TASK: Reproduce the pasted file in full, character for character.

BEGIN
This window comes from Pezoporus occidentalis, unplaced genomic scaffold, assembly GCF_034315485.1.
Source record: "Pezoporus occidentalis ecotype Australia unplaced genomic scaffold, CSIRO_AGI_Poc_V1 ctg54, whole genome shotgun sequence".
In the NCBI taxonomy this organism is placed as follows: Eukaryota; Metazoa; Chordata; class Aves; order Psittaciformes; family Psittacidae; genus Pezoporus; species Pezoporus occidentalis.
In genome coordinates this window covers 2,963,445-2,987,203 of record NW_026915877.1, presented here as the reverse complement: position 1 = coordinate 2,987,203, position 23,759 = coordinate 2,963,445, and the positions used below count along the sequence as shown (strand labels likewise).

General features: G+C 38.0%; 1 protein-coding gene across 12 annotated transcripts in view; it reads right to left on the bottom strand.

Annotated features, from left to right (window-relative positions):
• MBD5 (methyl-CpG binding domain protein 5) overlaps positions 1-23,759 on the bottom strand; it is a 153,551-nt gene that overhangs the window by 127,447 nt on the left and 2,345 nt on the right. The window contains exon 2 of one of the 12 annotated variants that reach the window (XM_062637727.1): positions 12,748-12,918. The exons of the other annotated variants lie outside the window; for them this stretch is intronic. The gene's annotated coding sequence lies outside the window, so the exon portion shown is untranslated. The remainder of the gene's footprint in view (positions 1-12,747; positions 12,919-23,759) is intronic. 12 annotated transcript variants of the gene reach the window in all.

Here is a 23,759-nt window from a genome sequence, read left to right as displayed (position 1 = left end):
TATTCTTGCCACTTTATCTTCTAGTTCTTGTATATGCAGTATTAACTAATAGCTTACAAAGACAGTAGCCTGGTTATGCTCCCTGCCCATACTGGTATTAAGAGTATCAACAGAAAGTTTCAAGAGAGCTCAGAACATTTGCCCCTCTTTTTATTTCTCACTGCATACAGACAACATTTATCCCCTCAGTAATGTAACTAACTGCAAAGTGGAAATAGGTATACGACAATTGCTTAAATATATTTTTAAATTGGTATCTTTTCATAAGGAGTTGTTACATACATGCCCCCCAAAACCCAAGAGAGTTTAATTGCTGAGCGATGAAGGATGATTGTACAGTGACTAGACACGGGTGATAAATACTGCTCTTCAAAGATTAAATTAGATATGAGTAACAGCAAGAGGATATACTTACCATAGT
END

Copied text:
This window comes from Pezoporus occidentalis, unplaced genomic scaffold, assembly GCF_034315485.1.
Source record: "Pezoporus occidentalis ecotype Australia unplaced genomic scaffold, CSIRO_AGI_Poc_V1 ctg54, whole genome shotgun sequence".
In the NCBI taxonomy this organism is placed as follows: Eukaryota; Metazoa; Chordata; class Aves; order Psittaciformes; family Psittacidae; genus Pezoporus; species Pezoporus occidentalis.
In genome coordinates this window covers 2,963,445-2,987,203 of record NW_026915877.1, presented here as the reverse complement: position 1 = coordinate 2,987,203, position 23,759 = coordinate 2,963,445, and the positions used below count along the sequence as shown (strand labels likewise).

General features: G+C 38.0%; 1 protein-coding gene across 12 annotated transcripts in view; it reads right to left on the bottom strand.

Annotated features, from left to right (window-relative positions):
• MBD5 (methyl-CpG binding domain protein 5) overlaps positions 1-23,759 on the bottom strand; it is a 153,551-nt gene that overhangs the window by 127,447 nt on the left and 2,345 nt on the right. The window contains exon 2 of one of the 12 annotated variants that reach the window (XM_062637727.1): positions 12,748-12,918. The exons of the other annotated variants lie outside the window; for them this stretch is intronic. The gene's annotated coding sequence lies outside the window, so the exon portion shown is untranslated. The remainder of the gene's footprint in view (positions 1-12,747; positions 12,919-23,759) is intronic. 12 annotated transcript variants of the gene reach the window in all.

Here is a 23,759-nt window from a genome sequence, read left to right as displayed (position 1 = left end):
TATTCTTGCCACTTTATCTTCTAGTTCTTGTATATGCAGTATTAACTAATAGCTTACAAAGACAGTAGCCTGGTTATGCTCCCTGCCCATACTGGTATTAAGAGTATCAACAGAAAGTTTCAAGAGAGCTCAGAACATTTGCCCCTCTTTTTATTTCTCACTGCATACAGACAACATTTATCCCCTCAGTAATGTAACTAACTGCAAAGTGGAAATAGGTATACGACAATTGCTTAAATATATTTTTAAATTGGTATCTTTTCATAAGGAGTTGTTACATACATGCCCCCCAAAACCCAAGAGAGTTTAATTGCTGAGCGATGAAGGATGATTGTACAGTGACTAGACACGGGTGATAAATACTGCTCTTCAAAGATTAAATTAGATATGAGTAACAGCAAGAGGATATACTTACCATAGT